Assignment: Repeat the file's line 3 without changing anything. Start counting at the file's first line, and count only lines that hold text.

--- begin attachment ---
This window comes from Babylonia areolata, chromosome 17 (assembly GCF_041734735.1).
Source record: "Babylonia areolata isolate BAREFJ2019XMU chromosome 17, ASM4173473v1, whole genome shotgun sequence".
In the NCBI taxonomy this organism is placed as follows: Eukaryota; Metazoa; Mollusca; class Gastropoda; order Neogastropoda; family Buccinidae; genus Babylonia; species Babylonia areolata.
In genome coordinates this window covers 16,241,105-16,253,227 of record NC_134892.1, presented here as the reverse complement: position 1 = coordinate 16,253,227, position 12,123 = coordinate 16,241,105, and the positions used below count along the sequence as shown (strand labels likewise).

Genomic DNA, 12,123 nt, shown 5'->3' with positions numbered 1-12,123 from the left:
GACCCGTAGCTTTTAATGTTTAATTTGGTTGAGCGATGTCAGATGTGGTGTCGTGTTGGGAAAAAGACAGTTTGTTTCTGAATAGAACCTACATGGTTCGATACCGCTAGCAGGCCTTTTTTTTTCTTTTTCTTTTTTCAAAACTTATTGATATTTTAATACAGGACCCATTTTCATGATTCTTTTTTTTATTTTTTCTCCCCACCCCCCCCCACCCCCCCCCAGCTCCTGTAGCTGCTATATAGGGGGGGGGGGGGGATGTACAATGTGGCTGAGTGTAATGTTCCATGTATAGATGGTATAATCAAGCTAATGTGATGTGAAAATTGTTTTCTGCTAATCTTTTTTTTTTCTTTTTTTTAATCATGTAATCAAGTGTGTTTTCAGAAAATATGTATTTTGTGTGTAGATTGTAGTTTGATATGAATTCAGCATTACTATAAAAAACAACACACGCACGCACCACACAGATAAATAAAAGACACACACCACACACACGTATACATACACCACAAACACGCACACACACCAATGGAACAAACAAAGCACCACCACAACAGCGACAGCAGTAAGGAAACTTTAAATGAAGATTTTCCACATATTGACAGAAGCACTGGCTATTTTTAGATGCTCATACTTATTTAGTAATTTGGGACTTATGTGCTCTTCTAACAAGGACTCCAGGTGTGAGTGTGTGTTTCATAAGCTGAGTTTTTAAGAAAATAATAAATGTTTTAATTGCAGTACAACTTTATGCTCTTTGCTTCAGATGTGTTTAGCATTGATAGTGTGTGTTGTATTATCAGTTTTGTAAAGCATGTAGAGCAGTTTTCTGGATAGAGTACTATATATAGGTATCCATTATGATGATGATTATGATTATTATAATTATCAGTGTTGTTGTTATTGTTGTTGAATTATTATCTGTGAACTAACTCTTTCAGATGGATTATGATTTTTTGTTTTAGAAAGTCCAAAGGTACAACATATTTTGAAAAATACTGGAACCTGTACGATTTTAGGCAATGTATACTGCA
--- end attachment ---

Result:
In the NCBI taxonomy this organism is placed as follows: Eukaryota; Metazoa; Mollusca; class Gastropoda; order Neogastropoda; family Buccinidae; genus Babylonia; species Babylonia areolata.